How a review site can create influence and trust during uncertainty

Posted on May 14, 2010 by

Earlier this week I stumbled on one of the best explanations, “conceptually”, of how reviews work on a consumer’s psyche.

Dr. Robert Cialdini is regarded as an authority on persuasion and influence. His books have sold millions of copies and some of his most important findings certainly have a place in our daily business lives. Cialdini has broken down into 6 categories universal principles of persuasion. They are the following:

RECIPROCATION– People tend to return a favor. Give to get: small unsolicited gifts results in outsized obligation being placed on the receiver. (Perhaps a bird dog paid out results in that customer coming back to buy again and return the profit hopefully 20 fold)

SCARCITY– If I can’t have it, I want it. Perceived scarcity will generate more demand. (Can you say Cash for Clunkers?? People buying cars they had no intention of owning until they found out how few there were left. Or that hot new product in your showroom that brought all the money and closed quickly because you’re the only dealer who had it)

AUTHORITY– If an expert says it, certainly it must be true right. People tend to obey authority figures, or even just those with the air of authority. (Thank goodness for J.D. Powers this actually works or what would they be doing for a living)

CONSISTENCY– If people publicly take even a small stand on an idea or goal, they are more likely to honor that commitment. They will get behind their stated beliefs with action. (Announce that you are going to quit smoking in front of a crowd of 20 and see how you feel when you cheat and someone calls you out for it…announce publicly, via the internet in a review format, that you intend to send your friends and family to your local dealer for all their cars and then actually have a salesperson follow up with the customer to see where they are and see how many more referrals will actually come in)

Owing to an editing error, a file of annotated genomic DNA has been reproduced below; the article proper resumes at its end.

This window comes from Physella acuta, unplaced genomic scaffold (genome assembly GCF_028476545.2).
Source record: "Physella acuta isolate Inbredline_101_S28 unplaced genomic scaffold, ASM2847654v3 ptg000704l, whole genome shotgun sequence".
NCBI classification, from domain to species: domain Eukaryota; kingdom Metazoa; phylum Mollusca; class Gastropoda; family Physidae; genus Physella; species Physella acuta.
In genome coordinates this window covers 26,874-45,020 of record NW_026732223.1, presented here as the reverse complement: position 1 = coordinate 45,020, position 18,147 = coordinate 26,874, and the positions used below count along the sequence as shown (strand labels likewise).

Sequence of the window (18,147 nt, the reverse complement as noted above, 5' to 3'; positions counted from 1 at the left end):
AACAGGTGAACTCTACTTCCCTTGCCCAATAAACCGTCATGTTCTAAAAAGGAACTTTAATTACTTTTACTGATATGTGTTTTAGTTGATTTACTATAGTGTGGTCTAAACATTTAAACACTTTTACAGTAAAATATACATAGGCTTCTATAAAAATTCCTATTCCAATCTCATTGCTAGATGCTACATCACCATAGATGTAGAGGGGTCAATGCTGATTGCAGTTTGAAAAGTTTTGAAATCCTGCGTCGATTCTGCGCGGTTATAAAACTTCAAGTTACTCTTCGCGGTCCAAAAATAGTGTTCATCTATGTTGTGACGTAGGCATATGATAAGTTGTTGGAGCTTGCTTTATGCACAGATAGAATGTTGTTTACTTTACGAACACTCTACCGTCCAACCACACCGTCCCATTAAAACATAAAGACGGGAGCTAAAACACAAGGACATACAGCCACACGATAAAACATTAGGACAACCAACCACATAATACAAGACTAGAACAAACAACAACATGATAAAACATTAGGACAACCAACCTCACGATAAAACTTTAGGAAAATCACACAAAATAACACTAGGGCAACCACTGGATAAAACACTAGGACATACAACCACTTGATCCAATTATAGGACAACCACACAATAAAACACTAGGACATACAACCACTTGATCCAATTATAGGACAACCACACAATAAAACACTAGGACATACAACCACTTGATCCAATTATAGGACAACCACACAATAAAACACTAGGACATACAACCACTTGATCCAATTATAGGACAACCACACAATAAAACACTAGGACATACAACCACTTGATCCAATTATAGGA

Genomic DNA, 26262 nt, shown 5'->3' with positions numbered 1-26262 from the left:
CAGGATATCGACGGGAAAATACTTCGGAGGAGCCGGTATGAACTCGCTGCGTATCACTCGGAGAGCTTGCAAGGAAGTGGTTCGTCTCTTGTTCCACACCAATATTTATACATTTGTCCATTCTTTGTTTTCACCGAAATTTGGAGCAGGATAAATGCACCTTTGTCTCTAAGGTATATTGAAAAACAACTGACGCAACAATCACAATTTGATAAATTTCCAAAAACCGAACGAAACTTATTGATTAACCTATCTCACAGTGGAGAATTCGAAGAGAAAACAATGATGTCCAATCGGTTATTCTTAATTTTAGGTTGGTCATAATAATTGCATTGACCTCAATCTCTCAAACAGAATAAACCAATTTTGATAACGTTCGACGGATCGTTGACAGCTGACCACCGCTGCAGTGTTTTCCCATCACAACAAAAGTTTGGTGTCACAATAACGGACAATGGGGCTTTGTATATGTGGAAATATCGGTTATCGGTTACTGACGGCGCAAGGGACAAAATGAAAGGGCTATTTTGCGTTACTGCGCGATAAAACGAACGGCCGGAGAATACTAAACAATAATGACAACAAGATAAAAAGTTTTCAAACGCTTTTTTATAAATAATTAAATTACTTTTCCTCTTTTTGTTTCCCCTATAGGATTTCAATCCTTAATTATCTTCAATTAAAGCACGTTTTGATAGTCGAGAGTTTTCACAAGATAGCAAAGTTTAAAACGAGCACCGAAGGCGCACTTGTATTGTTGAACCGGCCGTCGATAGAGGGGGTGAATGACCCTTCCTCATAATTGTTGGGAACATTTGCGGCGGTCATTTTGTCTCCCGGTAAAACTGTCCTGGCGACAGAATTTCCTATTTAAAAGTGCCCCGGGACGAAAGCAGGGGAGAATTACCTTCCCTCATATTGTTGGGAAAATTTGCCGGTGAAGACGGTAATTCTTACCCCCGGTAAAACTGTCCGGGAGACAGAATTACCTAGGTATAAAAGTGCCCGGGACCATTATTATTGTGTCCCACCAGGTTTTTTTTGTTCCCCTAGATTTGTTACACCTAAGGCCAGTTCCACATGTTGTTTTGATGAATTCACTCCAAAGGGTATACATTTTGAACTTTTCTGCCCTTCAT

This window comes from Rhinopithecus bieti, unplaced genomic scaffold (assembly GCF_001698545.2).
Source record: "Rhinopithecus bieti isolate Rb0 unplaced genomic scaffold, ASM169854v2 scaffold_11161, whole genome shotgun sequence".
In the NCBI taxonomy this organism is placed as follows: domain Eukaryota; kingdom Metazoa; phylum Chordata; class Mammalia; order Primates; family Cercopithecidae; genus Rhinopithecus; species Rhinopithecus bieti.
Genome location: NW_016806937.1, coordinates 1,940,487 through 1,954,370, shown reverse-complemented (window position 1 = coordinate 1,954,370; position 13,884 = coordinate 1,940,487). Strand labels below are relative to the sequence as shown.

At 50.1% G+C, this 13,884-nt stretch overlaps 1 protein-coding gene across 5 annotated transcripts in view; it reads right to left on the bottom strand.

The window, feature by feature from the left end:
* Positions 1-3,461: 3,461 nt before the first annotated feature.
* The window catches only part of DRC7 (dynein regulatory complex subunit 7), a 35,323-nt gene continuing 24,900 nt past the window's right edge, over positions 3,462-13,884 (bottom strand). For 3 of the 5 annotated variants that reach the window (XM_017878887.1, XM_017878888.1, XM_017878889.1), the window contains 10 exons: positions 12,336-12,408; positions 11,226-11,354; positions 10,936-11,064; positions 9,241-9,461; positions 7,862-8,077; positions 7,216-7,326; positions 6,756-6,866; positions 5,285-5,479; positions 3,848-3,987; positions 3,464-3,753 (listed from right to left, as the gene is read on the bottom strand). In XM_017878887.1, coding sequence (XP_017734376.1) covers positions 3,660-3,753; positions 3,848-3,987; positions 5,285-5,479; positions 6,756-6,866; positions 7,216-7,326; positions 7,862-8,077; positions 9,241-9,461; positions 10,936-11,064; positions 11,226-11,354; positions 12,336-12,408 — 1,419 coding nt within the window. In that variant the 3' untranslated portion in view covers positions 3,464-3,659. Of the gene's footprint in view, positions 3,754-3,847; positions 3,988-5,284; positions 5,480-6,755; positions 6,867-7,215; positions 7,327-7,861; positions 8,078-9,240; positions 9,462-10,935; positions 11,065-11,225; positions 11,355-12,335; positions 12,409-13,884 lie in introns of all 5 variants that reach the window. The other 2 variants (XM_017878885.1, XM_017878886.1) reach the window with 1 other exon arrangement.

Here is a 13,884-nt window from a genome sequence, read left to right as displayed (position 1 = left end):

CONSENSUS– People will look for “social proof” of the similarities of others’ actions under the same circumstances. (The theory of “people like me” bought here-it must be good for me too)

LIKING– People are easily persuaded by people they like and are attracted to. (It’s how the power of reviews works…sometimes you don’t even need to “like”, but it sure helps to move forward)

Don’t we see examples of these things all the time? And don’t we especially reach out to these closing techniques when we realize we need something else to move the deal forward? We recognize that these commonsense items are what we need to justify our opinion or our closing efforts.

Two important components of the closing process as it pertains to the “social proof” are very important:

  • The many others
  • Comparable others

The MANY imply that something is a winner, a hit, a trend or a leader in a category. Once the trend evolves and takes off the momentum of the leaders is very difficult to slow. Any evidence of a leader in this pack is very important-It’s who we want as advocates of our brand!!